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a little space presented by Gecko and Mind the Gap (photo by Tom Woollard)
a little space presented by Gecko and Mind the Gap (photo by Tom Woollard)

A little space: Review

Home » Reviews » A little space: Review

A little space is a delicately ambitious collaboration between production companies Gecko and Mind the Gap. The former explores the use of physical theatre to express motion and emotion, whereas the latter is internationally renowned for championing the inclusion of artists with learning difficulties in the world of performance art.

a little space presented by Gecko and Mind the Gap (photo by Tom Woollard)
a little space presented by Gecko and Mind the Gap (photo by Tom Woollard)

The premise for this particular offering is based on the intimacy of loneliness. The tag line is “Sometimes you can be in a room full of people but, still feel like you’re alone”. At some stage, if we’re honest, we’ve all be there.

a little space presented by Gecko and Mind the Gap (photo by Tom Woollard)
a little space presented by Gecko and Mind the Gap (photo by Tom Woollard)

The piece draws on the personal experiences of the five performers, and at times it feels as though there are more. They are all dressed in brown lab coats (think Arkwright of ‘Open all Hours’ fame). The story is told largely through non-verbal communication as cast members dance their way through what would traditionally have been spoken interactions. We primarily follow the lives of two key sets of actors: a solitary female actor and a couple over a period of several days and nights, while the remainder of the cast interject as supporting members.


The female part is the most ambiguous as she escapes into and out of rooms; sits at dinner tables and moves furniture. She’s perturbed by something but it’s never really clear what.

A couple are seen waking; brushing their teeth and dining together in happy unison. Then as the piece progresses the male becomes more and more transfixed with a ‘poltergeist-style’ TV in the corner of the room. The more he becomes consumed by the TV the less time he spends with his partner. This is all expressed through dance. The choreography has a logical progression to it and each routine convincingly denotes, the angst, newly found love, and break-ups it intends to display. There’s even a clever play within a play, the novelty of which wears a bit thin when repeated three or four times.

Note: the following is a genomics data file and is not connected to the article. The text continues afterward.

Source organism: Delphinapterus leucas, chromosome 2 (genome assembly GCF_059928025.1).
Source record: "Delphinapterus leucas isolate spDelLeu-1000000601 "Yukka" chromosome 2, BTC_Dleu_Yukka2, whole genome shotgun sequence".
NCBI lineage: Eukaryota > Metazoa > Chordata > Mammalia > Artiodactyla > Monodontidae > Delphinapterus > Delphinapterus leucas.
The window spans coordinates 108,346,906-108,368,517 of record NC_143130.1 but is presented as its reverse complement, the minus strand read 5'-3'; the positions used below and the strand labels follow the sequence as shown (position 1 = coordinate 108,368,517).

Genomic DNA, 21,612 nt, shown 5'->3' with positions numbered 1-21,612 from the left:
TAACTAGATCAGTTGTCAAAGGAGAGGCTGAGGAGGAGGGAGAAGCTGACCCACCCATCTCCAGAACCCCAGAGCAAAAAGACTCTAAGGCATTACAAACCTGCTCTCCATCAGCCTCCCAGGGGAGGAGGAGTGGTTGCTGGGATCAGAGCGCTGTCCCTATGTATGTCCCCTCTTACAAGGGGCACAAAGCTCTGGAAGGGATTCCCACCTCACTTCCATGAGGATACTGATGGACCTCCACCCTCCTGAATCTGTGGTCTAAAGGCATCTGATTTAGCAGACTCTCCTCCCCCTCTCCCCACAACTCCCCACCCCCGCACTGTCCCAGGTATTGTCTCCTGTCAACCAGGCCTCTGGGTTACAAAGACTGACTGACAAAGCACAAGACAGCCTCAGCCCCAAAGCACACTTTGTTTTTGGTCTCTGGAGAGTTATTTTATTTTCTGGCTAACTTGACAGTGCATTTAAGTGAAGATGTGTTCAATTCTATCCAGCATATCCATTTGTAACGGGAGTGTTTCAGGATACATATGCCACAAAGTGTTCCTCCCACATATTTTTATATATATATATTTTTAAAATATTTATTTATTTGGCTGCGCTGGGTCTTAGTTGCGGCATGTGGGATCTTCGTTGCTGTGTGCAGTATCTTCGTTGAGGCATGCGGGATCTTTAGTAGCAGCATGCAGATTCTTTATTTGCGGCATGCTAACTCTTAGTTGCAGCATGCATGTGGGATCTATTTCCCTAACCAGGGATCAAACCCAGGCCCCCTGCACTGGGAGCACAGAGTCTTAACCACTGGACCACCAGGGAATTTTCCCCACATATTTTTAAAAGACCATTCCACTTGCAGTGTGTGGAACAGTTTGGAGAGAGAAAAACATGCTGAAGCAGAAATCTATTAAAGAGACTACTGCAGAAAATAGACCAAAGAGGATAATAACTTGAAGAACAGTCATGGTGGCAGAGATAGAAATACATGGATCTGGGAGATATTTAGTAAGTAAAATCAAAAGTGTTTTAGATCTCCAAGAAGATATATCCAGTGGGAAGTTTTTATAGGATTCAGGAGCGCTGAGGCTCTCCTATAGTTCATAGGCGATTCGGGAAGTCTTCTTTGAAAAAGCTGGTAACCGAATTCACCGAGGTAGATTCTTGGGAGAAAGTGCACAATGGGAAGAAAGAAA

a little space presented by Gecko and Mind the Gap (photo by Tom Woollard)
a little space presented by Gecko and Mind the Gap (photo by Tom Woollard)

One of the most remarkable aspects of the evening’s performance was the original score by Dave Price. If you picture an angled stage tipping down from left to right. The backdrop walls and windows are formed from deconstructed copper piping. All the colours are muted variants on brown, grey, cream and beige. Combine this with music that can only be described from as austere as Philip Glass to where the instrumentals are upbeat renditions of tracks by the French group, Air.

a little space presented by Gecko and Mind the Gap (photo by Tom Woollard)

The weakest part of this performance is the lack of plot. In defense of the cast, the preamble did state that their goal was to involve the audience in the storytelling process – this however allows ample opportunity for misunderstanding and frustration. It’s with this in mind that I give ‘a little space’ full marks for effort but slightly lower marks for execution.

Trailer

Gecko and Mind the Gap presents a little space at Home, Manchester from 12-15 February 2020.

Written by
Moses Kabunga

A Manchester resident, raised in London. Moses has a keen interest in all things theatre, techy, sporty, music, film and languages (notamment francais).
His greatest achievement was cycling from London to Paris to raise funds for Action Medical Research in 2011. When not cycling he has entered The Bruntwood Prize for playwriting and won the Contact Theatre’s playwriting competition ‘Flip the Script’.

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Written by Moses Kabunga